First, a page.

-- Brian Ellingwood had a briefcase stolen from his car in Washington, D.C., in February and reported it, but six weeks later, according to a Washington Post story, he was notified that the D.C. Department of Public Works had levied a $1,000 fine against him for littering because the abandoned briefcase, with contents strewn about, had been found in an alley about six blocks from his home. After what he estimated as "hundreds" of calls to various government offices, Ellingwood could not clear the matter up and was forced to go trial in June to have the charge removed.

-- According to a June Chicago Sun-Times report, Illinois Republican activist Connie Peters has virtually no other duty in her $23,000-a-year state job except to be an "observer" at two state water-management meetings a month. The newspaper estimates that she has collected $185,000 in the 15 years she has been in this arrangement, primarily because the legislature inexplicably kept raising her compensation, which in 1985 was $150 a year.

-- The Environmental Protection Agency acknowledged in July that it knew as far back as 1982 that asbestos fibers from a W.R. Grace Co. mill in Libby, Mont., were implicated in the deaths of residents (casualties now number as many as 200) but did not notify the town. The agency had dismissed its own toxicology study and squelched follow-up studies, relying instead on company assurances that asbestos levels were minimal in its building-insulation materials.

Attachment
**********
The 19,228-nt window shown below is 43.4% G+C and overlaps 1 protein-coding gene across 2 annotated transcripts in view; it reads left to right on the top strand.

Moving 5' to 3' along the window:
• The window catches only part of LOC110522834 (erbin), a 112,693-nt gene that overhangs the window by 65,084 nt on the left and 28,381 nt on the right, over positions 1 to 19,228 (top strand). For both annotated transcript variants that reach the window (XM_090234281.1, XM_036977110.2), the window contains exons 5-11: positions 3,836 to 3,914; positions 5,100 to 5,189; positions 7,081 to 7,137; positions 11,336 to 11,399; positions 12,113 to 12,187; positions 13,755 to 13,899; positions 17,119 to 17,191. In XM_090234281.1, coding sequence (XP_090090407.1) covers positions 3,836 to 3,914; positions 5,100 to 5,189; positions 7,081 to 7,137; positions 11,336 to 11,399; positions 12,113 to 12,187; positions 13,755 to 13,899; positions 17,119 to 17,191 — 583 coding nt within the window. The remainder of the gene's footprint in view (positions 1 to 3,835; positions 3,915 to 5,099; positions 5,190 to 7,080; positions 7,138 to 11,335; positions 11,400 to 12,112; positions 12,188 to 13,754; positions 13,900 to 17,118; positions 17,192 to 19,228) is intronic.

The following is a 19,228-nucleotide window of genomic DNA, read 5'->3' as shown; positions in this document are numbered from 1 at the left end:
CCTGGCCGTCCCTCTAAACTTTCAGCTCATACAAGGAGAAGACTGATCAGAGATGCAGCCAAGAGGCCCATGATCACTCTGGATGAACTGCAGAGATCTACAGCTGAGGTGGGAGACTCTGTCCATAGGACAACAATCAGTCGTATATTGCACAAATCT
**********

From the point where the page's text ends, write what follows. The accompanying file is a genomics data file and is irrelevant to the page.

In Their Own Words

Krystin Nicely, 14, in a July St. Petersburg Times story about the closing of the 28th Street Drive-In theater (which her mother, now 30, and father had frequented on dates): "If it wasn't for that place, I wouldn't be here." And Maryland legislator Van T. Mitchell, during a March debate in the House of Delegates on a bill banning marriages between first cousins: "If this law was in effect in 1918, I (wouldn't) be (here).

Recurring Themes

News of the Weird reported in March 2000 that the stretch of I-95 between West Palm Beach, Fla., and Miami (and connector freeways) was the "impalement capital" of the country because of the frequency with which unsecured objects fly off of speeding trucks. In May, Yanier Torres escaped decapitation by moving his head a couple of inches, avoiding a sheet of 3/4-inch-thick iron that had flown off of a flatbed truck, through his windshield, and which sliced his headrest in two. As is typical, the truck's driver did not stop, and, said a Highway Patrol spokesman, "was (probably) not even aware that this object fell off his truck."

Thinning the Herd

"Higher Education": A Ferris State University (Big Rapids, Mich.) freshman died in March of excessive alcohol consumption (0.42 level) during a drinking game. An intoxicated Keene (N.H.) State College student was killed in May while celebrating his 21st birthday when he jumped into a dangerous waterfall despite the pleadings of eight friends not to do it. A University of California at Davis senior choked to death on his own vomit in April (0.54 blood-alcohol level) after downing 21 drinks at a bar on the day he turned 21.

Also, in the Last Month ...

An Ohio law went into effect imposing a five-day waiting period for a person to buy five or more kegs of beer at the same time. A 34-year-old woman, "Queen Shahmia" (God's only daughter), was sentenced to 25 years in prison for ordering her servants/disciples to commit five robberies while she lounged at resort hotels (Fort Myers, Fla.). Seven nudists had their feet badly seared in a mesquite-wood firewalking ceremony at a naturists' convention (Jacumba, Calif.). United Kingdom coast guard ships off Wales rescued boater Eric Abbott, 56, for the 11th time this year (cumulative cost: about $90,000), owing to Abbott's habit of "navigating" mainly by an automobile club atlas.